Lusaka Eye Hospital is a 40-bed eye specialist institution in the capital city of Lusaka, Zambia. It is one of the medical institutions run by the Seventh-day Adventist Church in Zambia. The Southern Zambia Union Conference governs the hospital. However, between 2006 and 31 March 2019, Adventist Health International, whose head office is situated at Loma Linda Hospital and Medical Center in California, U.S.A., managed the hospital.
The Lusaka Eye Hospital has its origins in the Blindness Prevention Program that was initially established with financial support from Christofell Blinden Mission (CBM) of Germany and Operation Eyesight Universal (OEU) of Canada at Yuka and Mwami Adventist Hospitals in the Western and Eastern Provinces of Zambia, respectively.
An increasing demand for the services of the Eye Care Team based at Mwami Adventist Hospital, in the capital city of Lusaka, led to the establishment of an eye department at the Lusaka Adventist Clinic in December 1999. This was done to provide eye services at a more central location of the capital city of Lusaka. The mobile eye clinic services that catered under-served rural areas used the Lusaka Adventist Clinic as their base. The increase in the number of clinic patients outstripped the available space available at the Lusaka Adventist Clinic. This led to the decision to establish an Eye Hospital with in-patient facilities in Lusaka. The Zambia Union Mission Executive Committee voted to name the hospital the Boateng Wiafe Adventist Eye Hospital in appreciation of his contribution to the medical work in Zambia. However, Dr. Wiafe declined to have the hospital named after him.
Christofell Blinden Mission and Operation Eyesight Universal indicated their intention to wind up their support of the eye program in Zambia, but wished that the program would continue. The Lusaka location was therefore considered ideal for the program’s continued sustainability. Supervision of the program was opened to any willing denomination. The Seventh-day Adventist Church, which already facilitated the program at Yuka and Mwami Hospitals, was given first preference. Zambia Union Mission administrators affirmed the Adventist Church’s willingness to provide administrative oversight for the establishment of the eye hospital in Lusaka.
The Lusaka Eye Hospital officially opened on November 20, 2001.
Lusaka Eye Hospital has two Outpatient Departments (with low cost and high cost sections) and an Inpatient Ward facility, with a capacity of 40 beds for both adults and children. There is also a theatre block for surgical operations. The hospital’s inpatient beds are primarily used to house patients referred there for care from the mobile eye camps, and those patients whose eye conditions may require admission.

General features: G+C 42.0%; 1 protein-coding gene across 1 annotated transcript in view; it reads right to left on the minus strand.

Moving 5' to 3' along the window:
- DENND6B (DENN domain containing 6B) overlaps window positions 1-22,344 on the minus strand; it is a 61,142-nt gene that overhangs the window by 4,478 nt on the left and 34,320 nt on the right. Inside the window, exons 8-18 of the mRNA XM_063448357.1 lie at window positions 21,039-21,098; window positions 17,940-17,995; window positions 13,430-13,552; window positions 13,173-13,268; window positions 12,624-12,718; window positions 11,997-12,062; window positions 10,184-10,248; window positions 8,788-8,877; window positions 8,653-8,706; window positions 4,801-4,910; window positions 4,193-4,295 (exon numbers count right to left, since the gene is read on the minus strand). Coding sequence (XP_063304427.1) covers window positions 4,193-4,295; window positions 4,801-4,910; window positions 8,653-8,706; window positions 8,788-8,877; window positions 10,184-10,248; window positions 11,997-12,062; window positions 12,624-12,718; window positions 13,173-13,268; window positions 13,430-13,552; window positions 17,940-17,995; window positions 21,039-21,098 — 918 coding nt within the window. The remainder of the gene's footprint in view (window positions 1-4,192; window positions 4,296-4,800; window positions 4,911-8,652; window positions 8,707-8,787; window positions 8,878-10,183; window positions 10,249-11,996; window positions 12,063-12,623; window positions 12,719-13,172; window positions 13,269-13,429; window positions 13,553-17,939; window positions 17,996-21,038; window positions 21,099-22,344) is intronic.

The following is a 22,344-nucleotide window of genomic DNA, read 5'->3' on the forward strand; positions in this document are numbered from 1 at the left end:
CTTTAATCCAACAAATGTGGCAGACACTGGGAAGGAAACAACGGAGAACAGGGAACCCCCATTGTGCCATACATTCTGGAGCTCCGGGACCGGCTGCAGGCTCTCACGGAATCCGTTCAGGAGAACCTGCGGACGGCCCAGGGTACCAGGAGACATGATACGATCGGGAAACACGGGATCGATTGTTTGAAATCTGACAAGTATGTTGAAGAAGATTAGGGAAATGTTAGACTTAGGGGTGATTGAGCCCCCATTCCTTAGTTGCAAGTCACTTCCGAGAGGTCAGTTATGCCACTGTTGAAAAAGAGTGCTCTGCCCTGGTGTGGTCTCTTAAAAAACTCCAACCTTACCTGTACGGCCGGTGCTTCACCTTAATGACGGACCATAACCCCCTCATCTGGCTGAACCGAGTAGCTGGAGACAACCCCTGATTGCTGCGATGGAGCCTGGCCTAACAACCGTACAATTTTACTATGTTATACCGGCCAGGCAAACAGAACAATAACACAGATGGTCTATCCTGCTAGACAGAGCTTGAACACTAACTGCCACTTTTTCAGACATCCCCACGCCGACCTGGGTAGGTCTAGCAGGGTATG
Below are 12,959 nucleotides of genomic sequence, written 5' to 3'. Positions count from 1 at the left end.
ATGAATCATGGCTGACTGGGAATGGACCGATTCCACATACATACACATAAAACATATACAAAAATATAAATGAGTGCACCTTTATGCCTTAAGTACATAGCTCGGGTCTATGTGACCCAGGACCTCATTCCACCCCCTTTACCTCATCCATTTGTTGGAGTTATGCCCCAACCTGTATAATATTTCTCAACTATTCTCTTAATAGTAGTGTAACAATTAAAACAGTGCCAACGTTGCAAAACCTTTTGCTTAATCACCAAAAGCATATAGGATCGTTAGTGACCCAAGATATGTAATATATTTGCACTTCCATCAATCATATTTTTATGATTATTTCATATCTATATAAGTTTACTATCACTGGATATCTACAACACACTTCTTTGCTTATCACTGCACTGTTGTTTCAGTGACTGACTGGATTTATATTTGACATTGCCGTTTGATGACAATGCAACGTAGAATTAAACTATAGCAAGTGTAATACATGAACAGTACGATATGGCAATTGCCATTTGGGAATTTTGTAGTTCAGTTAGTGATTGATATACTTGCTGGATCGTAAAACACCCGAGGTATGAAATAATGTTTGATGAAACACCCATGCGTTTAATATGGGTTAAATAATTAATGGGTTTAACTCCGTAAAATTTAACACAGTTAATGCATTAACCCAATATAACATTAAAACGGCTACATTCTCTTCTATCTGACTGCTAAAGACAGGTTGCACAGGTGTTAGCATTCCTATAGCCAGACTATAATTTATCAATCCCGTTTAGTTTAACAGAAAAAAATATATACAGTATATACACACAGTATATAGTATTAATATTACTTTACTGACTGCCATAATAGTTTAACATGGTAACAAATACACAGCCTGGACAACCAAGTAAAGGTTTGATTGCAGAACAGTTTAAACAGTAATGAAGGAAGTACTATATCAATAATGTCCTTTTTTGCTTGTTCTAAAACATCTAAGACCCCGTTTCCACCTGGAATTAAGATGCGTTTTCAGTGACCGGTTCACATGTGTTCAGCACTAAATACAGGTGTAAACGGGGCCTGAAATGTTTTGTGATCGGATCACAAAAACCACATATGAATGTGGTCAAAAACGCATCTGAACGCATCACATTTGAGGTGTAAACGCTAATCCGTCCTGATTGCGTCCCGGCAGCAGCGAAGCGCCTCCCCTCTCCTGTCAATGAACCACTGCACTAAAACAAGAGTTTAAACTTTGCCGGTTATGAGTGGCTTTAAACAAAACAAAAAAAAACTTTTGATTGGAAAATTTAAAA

In the decade from 2010 – 2019, the hospital attended to 206,997 outpatients and conducted 18,592 surgeries. The mission of the hospital is “to reflect the character of Jesus Christ through restoration and management of spiritual, emotional, and physical sight.”
The hospital management has embarked on an ambitious program of expanding the institution through increased service delivery and becoming a center of excellence in eye health care in the region. The institution will is focused on five major objectives:
a. To be a tertiary center of excellence offering comprehensive advanced eye health services. b. To employ and retain the best talent that is able to offer quality service as per institution human resource requirements. c. To be a self-sustaining Christian private eye hospital that also provides community eye health outreach and charity services. . d. To establish and maintain strategic partnerships in eye care services. e. To increase the volume of clients accessing the services from the current 20,000 to 30,000 per year by 2025.
In order to achieve the above-mentioned objectives, the hospital has identified the upgrading of medical equipment as an urgent necessity. Some of the equipment the hospital urgently needs include:
a) Phaco Machines b) Vitrectomy Machines c) Fundus d) B Scan Machine e) A Scan Machine f) Keratometor
The equipment that the hospital currently has, have seen better days and need to be replaced, if we are to continue providing quality eye care. The vitrectomy machine that we have been using has malfunctioned and we cannot use it for eye surgeries.
As a hospital we are looking for possible partners to assist, the hospital acquire a vitrectomy machine. This will boost the work of the hospital and propel our vision of ‘Provide Quality and Accessible Eye Care’.
The eye, which is more easily accessible than organs shielded by skin and muscle, often reveals insights into a patient’s overall state of health. The Wilmer Eye Institute’s Annual Report details stories of lifesaving discoveries, innovative educational initiatives, and groundbreaking research that are advancing patient care and the field of ophthalmology. Read the report: https://www.hopkinsmedicine.org/news/publications/wilmer_issues/annual-report-2022
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